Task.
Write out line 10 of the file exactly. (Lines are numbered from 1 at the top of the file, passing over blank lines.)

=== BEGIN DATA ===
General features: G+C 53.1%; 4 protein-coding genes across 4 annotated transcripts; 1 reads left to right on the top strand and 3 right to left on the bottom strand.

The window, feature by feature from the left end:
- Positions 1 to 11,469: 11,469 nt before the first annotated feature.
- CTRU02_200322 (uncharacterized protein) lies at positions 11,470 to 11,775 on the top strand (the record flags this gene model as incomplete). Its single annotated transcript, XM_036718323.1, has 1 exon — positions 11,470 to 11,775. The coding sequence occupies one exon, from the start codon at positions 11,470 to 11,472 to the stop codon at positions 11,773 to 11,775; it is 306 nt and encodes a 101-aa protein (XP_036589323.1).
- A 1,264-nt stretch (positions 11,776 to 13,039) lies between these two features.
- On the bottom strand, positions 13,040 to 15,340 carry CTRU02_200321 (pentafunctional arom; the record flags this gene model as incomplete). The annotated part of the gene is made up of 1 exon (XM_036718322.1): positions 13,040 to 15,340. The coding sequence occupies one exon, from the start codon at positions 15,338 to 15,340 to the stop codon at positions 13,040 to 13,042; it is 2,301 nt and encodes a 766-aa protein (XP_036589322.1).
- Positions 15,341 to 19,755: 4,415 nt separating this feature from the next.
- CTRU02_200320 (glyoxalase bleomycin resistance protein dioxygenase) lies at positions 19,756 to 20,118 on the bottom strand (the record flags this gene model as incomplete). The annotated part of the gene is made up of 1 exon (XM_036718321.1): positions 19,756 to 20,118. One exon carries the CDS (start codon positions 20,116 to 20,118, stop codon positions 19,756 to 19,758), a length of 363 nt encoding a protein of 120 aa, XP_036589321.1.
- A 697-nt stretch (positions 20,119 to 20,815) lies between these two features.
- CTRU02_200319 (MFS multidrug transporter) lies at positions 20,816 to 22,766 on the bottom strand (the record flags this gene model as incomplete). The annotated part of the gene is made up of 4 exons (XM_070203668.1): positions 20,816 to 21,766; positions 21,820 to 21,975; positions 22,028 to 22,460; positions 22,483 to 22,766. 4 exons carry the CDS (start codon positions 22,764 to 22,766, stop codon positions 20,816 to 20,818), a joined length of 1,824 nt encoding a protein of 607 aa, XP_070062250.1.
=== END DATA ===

- CTRU02_200319 (MFS multidrug transporter) lies at positions 20,816 to 22,766 on the bottom strand (the record flags this gene model as incomplete). The annotated part of the gene is made up of 4 exons (XM_070203668.1): positions 20,816 to 21,766; positions 21,820 to 21,975; positions 22,028 to 22,460; positions 22,483 to 22,766. 4 exons carry the CDS (start codon positions 22,764 to 22,766, stop codon positions 20,816 to 20,818), a joined length of 1,824 nt encoding a protein of 607 aa, XP_070062250.1.